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Marrowbone deals with terror and family ties

Marrowbone is the new movie from Sergio G. Sánchez, known for having written The Orphanage. Despite being written, directed, and financed by a Spanish team, the movie takes place in the United States and follows a British family. However, just like The Orphanage, Marrowbone is a jewel for horror movie enthusiasts.

The Story

Marrowbone follows the story of the four Marrowbone children during the 60’s: Jack, Billy, Jane, and Sam. They move into their mother’s family house in the States, clearly running away from someone. There, their mother decides to take back her maiden name and gives it to her children, too. She does so in order to provide the possibility for her family to have a new beginning.

And at first, it works. The children even meet a neighbor girl, Allie (played by Anya Taylor-Joy, who certainly knows how to pick which horror movie she should star in well). She ends up becoming good friend with them. Unfortunately, their mother dies shortly after their arrival. None of the children is legally an adult. On her death bed, the mother makes Jack swear that her death will stay hidden until he is 21 in order to keep the family together. Jack agrees.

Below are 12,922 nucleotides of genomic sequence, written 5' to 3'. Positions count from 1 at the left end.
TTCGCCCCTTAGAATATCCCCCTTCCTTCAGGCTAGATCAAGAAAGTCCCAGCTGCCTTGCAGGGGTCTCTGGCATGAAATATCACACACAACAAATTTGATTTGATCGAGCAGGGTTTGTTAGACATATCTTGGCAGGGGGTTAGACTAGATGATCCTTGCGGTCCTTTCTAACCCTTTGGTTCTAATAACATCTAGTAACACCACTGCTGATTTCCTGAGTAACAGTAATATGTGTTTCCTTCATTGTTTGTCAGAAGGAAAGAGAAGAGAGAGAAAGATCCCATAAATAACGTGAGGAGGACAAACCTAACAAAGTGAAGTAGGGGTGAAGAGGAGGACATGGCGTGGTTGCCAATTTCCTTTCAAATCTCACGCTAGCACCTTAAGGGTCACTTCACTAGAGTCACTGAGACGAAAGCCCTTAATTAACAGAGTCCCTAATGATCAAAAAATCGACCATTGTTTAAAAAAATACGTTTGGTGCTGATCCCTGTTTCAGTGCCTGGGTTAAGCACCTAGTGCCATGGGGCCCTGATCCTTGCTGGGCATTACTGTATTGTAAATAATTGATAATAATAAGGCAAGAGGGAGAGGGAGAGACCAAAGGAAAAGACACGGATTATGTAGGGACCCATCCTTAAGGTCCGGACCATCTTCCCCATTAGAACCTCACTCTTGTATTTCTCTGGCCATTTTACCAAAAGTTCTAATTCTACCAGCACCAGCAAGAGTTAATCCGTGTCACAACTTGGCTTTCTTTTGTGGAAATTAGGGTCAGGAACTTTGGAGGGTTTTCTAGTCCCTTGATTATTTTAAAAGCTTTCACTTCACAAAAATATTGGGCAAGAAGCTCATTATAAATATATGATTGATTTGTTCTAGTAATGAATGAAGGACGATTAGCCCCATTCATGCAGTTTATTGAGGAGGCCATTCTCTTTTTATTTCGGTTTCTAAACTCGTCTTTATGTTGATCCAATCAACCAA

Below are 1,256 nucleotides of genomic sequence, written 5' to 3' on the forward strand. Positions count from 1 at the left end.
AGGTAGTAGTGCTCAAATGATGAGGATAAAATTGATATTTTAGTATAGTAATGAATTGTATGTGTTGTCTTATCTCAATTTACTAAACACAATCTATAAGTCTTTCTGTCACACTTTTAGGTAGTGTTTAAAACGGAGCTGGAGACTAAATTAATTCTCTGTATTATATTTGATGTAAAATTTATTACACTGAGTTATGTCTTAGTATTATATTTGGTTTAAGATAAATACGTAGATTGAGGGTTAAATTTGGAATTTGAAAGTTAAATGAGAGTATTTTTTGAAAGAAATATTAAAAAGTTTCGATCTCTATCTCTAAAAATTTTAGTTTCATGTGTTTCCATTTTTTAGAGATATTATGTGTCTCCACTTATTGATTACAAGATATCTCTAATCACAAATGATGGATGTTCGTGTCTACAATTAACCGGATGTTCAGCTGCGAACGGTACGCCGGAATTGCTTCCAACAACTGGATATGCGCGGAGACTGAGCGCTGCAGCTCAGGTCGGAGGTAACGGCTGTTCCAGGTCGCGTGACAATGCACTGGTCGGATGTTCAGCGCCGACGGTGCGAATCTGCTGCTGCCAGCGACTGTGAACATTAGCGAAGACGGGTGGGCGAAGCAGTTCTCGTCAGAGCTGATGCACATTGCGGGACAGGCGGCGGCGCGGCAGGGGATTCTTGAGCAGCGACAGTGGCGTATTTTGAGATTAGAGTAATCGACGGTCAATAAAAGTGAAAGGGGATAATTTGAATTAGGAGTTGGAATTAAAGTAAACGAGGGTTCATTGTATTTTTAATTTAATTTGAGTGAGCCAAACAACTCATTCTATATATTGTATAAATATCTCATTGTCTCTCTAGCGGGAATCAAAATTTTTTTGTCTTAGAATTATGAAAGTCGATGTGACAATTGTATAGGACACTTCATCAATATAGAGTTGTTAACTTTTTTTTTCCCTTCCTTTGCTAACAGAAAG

We then get a time jump of several months. The children, except Jack, are more or less hiding in the house and manage to conceal their mother’s death. However, something is very wrong. Very, very, very wrong.

I can’t honestly give you more detail about the story without spoiling the plot. Let me just add that this is a ghost story as well as a family drama.

The Characters

The cast in the movie is really good. Especially when we consider that Marrowbone rests on the shoulders of a cast whose oldest actor is 25, and the youngest is 6. Sure, there is the lawyer, played by Kyle Soller, but we spend most of our time with young adults/teenagers and a child. And they all are compelling and well-written characters. They are different, they clash, they take care each other, etc. We have no doubt that the Marrowbone children are siblings and that Allie is their friend. Therefore, you want to know what is going to happen to them, and you want things to turn out well for them.

Sweet children with actual personalities that must be protected at all costs.

For example, there is a scene where Jack, Jane, Billy, and Sam are all playing Risk and you can see without the slightest doubt that they are having fun. Sure, Billy acts like a sore loser, something Jane says, but you get the impression that the writing team knows that young people are indeed complex people and take care to write them as how siblings actually interact with each other.

In terms of female characters, we only really have Allie and Jane, who don’t interact much even if they are shown liking each other (no cat fight in this movie, I repeat no female jealousy here). None of them is a Strong Female CharacterTM but they have distinct qualities that are different and they both show strength of character. It gets to the point where it is actually Allie who is the first one to voluntarily confront the antagonistic force of the movie.

In short, for a movie whose plot rests primarily on its characters and their relationship, they are very well handled.

Horror and plot-twist